Specialists weigh in on the negative effects of too much salt

Excess sodium leads to long-term health issues

What do a hamburger, slice of pizza and side of French fries all have in common? In addition to being delicious foods enjoyed by many, they all contain very high levels of salt (sodium).

Salt has become a staple in the American diet. While salty foods may taste great, heart specialists warn that they pose significant health risks. A diet too high in sodium can lead to conditions like heart disease and high blood pressure.

James P. Donovan, M.D., a cardiologist with the Norton Heart & Vascular Institute, detailed how you are putting your heart at risk when you eat too much salty food.

“High sodium consumption results in fluid retention, which can cause an elevated blood pressure and the thickening of the heart muscle. This thickened heart muscle can become dysfunctional over time, leading to an increased risk of congestive heart failure,” Dr. Donovan said. “Heart attacks also are more common in patients with high blood pressure.”

In addition to the being bad for the heart, eating too much salt also affects the brain and can lead to stroke.

“High blood pressure is the No. 1 overall contributor to stroke in the United States,” said Bryan J. Eckerle M.D., a stoke neurologist with Norton Neuroscience Institute. “The most straightforward diet approach to reducing the risk for stroke is to cut back on salt.”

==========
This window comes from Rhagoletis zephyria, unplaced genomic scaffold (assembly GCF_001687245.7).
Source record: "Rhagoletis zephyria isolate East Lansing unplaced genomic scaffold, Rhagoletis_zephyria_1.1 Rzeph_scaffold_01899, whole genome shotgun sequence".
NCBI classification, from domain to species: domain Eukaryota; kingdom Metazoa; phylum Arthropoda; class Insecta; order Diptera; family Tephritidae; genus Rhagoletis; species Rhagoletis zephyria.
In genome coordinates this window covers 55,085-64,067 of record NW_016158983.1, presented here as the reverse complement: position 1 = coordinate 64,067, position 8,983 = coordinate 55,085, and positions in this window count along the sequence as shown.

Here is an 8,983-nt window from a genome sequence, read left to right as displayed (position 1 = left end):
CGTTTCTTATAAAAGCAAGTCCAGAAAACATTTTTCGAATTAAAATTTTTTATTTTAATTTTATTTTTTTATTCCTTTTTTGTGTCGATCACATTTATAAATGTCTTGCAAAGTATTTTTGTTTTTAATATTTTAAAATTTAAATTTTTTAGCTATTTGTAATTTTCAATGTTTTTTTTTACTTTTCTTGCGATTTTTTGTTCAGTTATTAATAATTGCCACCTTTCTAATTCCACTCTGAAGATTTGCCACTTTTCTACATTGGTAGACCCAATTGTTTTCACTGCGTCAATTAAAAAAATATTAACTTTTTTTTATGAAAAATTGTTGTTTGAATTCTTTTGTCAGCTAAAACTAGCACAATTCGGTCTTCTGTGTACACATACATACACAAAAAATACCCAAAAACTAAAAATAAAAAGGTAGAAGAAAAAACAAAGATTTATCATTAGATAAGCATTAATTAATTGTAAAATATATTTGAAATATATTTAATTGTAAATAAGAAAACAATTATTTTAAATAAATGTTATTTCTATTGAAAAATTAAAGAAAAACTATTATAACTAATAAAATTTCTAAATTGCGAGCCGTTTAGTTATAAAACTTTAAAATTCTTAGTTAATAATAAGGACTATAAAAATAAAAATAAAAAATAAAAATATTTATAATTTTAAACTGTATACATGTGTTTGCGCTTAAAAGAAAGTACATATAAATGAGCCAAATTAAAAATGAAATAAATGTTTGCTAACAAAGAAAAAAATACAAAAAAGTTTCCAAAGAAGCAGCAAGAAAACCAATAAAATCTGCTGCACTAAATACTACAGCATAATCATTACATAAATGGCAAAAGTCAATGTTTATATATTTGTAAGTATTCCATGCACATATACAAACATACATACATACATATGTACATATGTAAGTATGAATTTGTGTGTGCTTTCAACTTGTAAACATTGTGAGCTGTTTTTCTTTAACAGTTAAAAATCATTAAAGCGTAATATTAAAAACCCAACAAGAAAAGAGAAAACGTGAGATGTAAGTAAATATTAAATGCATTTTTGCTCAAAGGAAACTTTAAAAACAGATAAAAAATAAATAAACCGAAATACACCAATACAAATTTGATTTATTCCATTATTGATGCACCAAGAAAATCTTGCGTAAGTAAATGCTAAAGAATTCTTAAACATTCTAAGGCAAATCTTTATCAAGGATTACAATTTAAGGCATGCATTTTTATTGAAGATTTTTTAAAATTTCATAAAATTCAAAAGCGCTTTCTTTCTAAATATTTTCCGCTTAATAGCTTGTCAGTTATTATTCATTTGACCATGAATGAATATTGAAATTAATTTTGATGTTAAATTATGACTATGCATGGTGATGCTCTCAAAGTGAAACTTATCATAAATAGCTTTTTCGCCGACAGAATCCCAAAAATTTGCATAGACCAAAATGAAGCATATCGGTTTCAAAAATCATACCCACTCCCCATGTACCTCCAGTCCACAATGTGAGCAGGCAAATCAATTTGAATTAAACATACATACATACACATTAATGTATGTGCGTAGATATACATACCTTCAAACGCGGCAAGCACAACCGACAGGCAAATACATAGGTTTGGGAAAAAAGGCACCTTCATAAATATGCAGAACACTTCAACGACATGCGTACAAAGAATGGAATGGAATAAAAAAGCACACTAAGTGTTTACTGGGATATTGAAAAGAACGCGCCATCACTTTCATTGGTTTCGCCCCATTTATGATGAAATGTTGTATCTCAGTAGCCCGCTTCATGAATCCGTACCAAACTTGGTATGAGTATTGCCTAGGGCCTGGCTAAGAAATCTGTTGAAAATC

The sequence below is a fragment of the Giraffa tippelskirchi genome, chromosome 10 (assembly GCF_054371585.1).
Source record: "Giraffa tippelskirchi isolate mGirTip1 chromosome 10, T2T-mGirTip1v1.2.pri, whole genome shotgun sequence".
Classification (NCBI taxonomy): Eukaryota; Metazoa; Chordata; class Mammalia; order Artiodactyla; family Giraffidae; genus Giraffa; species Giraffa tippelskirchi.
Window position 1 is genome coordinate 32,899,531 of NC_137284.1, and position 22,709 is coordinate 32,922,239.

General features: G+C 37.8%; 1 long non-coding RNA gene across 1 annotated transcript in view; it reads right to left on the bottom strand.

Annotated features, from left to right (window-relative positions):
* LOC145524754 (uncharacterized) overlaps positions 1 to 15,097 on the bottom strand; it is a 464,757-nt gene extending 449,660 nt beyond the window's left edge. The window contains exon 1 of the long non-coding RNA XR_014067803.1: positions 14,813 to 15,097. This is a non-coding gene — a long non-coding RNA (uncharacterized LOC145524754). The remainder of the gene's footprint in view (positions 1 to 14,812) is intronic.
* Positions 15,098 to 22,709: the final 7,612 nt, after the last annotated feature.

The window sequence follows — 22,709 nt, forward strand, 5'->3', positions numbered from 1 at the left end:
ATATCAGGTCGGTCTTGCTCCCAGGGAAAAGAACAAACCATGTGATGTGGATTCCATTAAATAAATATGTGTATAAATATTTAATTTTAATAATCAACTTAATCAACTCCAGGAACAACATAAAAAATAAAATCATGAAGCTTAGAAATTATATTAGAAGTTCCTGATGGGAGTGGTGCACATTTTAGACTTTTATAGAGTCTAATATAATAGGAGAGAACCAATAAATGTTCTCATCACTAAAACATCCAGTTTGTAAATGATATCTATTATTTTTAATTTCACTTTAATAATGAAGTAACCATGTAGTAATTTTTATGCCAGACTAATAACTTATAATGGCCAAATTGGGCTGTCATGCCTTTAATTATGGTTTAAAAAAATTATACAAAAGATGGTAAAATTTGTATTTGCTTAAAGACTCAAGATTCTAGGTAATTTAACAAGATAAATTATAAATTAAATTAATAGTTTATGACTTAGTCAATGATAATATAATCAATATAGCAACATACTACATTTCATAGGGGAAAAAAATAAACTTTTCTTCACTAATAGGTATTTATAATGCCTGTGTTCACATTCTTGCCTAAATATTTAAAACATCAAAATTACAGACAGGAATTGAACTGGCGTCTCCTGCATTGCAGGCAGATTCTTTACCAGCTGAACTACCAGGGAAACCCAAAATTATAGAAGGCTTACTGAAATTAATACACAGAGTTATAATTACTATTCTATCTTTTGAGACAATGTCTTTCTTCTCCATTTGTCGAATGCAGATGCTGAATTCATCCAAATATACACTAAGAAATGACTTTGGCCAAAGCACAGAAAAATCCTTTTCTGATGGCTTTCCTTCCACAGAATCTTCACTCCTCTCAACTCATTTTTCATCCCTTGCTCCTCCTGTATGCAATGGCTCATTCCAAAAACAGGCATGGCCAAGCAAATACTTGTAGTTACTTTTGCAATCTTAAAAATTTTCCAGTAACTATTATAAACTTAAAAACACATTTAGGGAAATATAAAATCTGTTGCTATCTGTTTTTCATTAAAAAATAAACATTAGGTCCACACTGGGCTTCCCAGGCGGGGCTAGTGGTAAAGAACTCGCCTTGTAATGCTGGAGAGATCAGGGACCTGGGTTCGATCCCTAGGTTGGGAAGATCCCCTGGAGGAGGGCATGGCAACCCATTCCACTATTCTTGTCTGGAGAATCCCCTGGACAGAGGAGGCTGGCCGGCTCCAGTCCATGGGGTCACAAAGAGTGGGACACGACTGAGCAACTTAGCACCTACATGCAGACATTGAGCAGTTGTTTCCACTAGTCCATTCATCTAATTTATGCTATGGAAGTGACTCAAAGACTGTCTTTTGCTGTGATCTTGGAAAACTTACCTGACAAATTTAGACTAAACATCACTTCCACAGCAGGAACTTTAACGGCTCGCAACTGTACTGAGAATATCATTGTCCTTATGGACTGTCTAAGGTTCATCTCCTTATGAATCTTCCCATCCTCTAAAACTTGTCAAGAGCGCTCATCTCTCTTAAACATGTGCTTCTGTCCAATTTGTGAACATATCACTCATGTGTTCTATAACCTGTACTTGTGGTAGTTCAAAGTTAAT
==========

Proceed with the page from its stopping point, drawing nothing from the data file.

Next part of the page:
Dr. Eckerle also noted that if you already have high blood pressure, you are at an even greater risk of stroke and should be even more aware of how much salt you eat.

What do our doctors recommend for you to stay healthy?

  • Pay attention to food labels and how much sodium is in each food item.
  • Don’t add salt from the shaker onto your food, because so many food items already contain plenty of sodium to begin with.
  • Table salt isn’t the main cause of excess sodium in the diet. Actually, most of the extra salt comes from frozen and processed foods, so try to cut back on those.
  • Incorporate more fresh fruits and vegetables into your meals.

While the occasional salty meal will not ruin your overall health, it’s not something you want to make a habit of. By making healthier choices, your body will thank you in the long run.

The FDA recommends adults with normal blood pressure have no more than 2,300 milligrams of sodium per day. If you do have high blood pressure, keep salt intake to no more than 1,500 milligrams per day. If you don’t know whether you have high blood pressure, click here to schedule a screening appointment.

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